This is one of the most photographed vistas in the park, and unfortunately, the photo doesn't do the vista justice.  But Walt tries and tries well.

The surrounding area is really quite odd.  Big Bend is made up of a mountainous area that rises above the Chihauhaun desert which makes this a desert mountainous area, which means high, but little moisture.  Put in the middle of this a river adding another ecosystem - riparian, and this makes for a very interesting group of flora and one section you will have beautifully and often exotic blooming cactus while in another part you will have gorgeous butterflies

Switching back to the riparian ecosystem, this beautiful fern type evergreen with gorgeous delicate blossoms.  All the photos are huge so click on them to see the detail in Walt's photography.

Another cactus - back to the desert, and this is an ocotillo that looks like a bunch of thorny branches - just a stick type bush, then at the top of each stick are the gorgeous orange-red blossoms.  Again click on the photo to see the close up behind the beautiful blue desert sky.

 As Claire likes to say, "It's a painting!!!" And it is - all I have to do is paint it!  Some "vintage" buildings next to Cerro Castellan or Castellan Peak which is a super example of the volcanic, ash and following build up of sediment.  It's really colorful as you can tell with the vintage structure in the foreground.

 One of the showiest flora in the desert is the prickly pear which is normally just a purple-ish disc cactus, till spring and then out comes these glorious blossoms, and in some spots (further south) the plant is covered in blossoms as the desert is a hard environment the plant has a short time to pollinate and get its business done.  Amazingly we saw several stacks of what looked like bee hives along side the road, which makes us wonder if, as spring progresses slowly north, the apiarists follow the spring north keeping their bees busy as....(can you hear it coming)...bees!!!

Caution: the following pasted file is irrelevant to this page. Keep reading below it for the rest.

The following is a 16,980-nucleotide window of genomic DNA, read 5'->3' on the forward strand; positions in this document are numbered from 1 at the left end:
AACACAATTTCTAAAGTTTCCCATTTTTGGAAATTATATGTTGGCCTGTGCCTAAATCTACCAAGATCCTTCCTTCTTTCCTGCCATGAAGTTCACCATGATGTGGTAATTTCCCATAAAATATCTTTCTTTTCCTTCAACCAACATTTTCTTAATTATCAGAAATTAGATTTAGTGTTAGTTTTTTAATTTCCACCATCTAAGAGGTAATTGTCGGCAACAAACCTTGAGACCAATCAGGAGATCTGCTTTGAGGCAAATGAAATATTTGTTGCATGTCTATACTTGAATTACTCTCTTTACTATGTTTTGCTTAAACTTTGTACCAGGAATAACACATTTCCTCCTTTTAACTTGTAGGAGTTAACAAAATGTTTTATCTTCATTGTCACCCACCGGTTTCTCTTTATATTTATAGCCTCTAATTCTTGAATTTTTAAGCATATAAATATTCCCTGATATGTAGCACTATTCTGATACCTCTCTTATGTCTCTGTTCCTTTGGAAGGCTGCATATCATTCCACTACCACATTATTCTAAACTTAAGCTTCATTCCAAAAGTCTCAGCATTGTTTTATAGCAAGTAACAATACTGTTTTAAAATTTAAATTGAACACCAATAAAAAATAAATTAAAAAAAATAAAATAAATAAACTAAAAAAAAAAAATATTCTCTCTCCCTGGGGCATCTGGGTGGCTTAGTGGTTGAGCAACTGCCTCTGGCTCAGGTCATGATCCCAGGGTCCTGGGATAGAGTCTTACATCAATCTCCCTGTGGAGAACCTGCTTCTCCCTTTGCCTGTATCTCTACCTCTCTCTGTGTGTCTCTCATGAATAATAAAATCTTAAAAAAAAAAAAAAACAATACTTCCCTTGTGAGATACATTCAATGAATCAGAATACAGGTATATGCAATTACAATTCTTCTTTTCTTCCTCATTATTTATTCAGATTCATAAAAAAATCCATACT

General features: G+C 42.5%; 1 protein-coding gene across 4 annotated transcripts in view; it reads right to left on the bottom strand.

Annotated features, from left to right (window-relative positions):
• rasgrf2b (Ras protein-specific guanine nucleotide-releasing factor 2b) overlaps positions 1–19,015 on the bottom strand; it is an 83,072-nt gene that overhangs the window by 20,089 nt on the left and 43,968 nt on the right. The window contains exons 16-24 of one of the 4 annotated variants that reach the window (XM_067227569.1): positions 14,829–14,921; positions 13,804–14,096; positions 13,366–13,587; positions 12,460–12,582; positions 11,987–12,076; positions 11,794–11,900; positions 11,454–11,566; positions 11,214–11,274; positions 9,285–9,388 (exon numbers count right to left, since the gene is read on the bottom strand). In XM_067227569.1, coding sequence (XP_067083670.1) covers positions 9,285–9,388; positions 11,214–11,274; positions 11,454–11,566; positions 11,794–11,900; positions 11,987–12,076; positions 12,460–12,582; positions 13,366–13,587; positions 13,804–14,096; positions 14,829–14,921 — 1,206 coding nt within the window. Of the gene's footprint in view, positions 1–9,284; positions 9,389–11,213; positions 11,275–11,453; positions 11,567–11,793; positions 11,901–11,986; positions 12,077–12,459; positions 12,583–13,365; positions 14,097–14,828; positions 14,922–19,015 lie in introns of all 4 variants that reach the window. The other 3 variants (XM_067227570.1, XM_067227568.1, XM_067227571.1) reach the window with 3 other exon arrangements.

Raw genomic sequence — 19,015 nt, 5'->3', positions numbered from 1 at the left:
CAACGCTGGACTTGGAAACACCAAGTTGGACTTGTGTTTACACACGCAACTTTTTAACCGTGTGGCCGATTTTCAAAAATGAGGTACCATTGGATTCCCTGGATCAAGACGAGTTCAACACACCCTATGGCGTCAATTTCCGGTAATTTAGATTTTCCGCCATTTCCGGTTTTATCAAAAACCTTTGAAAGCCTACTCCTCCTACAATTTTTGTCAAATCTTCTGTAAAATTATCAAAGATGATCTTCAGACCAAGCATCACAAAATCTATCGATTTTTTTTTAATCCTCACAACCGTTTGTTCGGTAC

But the other great thing is that these bees serve a great purpose for these flowers that have an all too short lifetime, and they really do help them and the ecosystem of the desert.

Another popular scene from Big Bend - Mule Ears - and it looks exactly like that!

Monday, March 24, 2014

Goodbye Davis Mts. and Hello Big Bend

We said goodbye to the McDonald and hello to Big Bend yesterday

But it didn't take us any time at all to get to Big Bend so why not take a quick tour....and that didn't work out well (next post) cause we are nothing close to quick....but did have some camera fun - taking and posing!

Friday, March 21, 2014

What's so great about a star party

And no this isn't a post about movie stars or pop stars - it's about the REAL the sky!

For years I've wanted to visit an observatory and there are lots around the US that are accessible to the public, but there are some that are more accessible than others.  For us, Texas is close and of like mind, so it's easy to trek down here and check out the stars.  Upon arriving, I'm discovering that this area is designated as one of the "darkest" areas in the US - that's good talk for astronomers.